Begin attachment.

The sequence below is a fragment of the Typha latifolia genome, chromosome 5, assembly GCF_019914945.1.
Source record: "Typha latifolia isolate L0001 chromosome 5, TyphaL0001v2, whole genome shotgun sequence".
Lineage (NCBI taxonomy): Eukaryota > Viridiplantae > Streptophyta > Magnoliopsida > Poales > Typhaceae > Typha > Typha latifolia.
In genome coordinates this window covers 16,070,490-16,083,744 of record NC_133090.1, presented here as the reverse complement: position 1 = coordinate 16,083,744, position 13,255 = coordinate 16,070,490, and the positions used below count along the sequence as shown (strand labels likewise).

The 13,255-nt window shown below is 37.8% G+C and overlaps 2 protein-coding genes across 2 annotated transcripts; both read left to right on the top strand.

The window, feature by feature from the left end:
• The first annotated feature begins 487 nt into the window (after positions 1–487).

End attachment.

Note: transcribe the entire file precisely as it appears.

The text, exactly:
The sequence below is a fragment of the Typha latifolia genome, chromosome 5, assembly GCF_019914945.1.
Source record: "Typha latifolia isolate L0001 chromosome 5, TyphaL0001v2, whole genome shotgun sequence".
Lineage (NCBI taxonomy): Eukaryota > Viridiplantae > Streptophyta > Magnoliopsida > Poales > Typhaceae > Typha > Typha latifolia.
In genome coordinates this window covers 16,070,490-16,083,744 of record NC_133090.1, presented here as the reverse complement: position 1 = coordinate 16,083,744, position 13,255 = coordinate 16,070,490, and the positions used below count along the sequence as shown (strand labels likewise).

The 13,255-nt window shown below is 37.8% G+C and overlaps 2 protein-coding genes across 2 annotated transcripts; both read left to right on the top strand.

The window, feature by feature from the left end:
• The first annotated feature begins 487 nt into the window (after positions 1–487).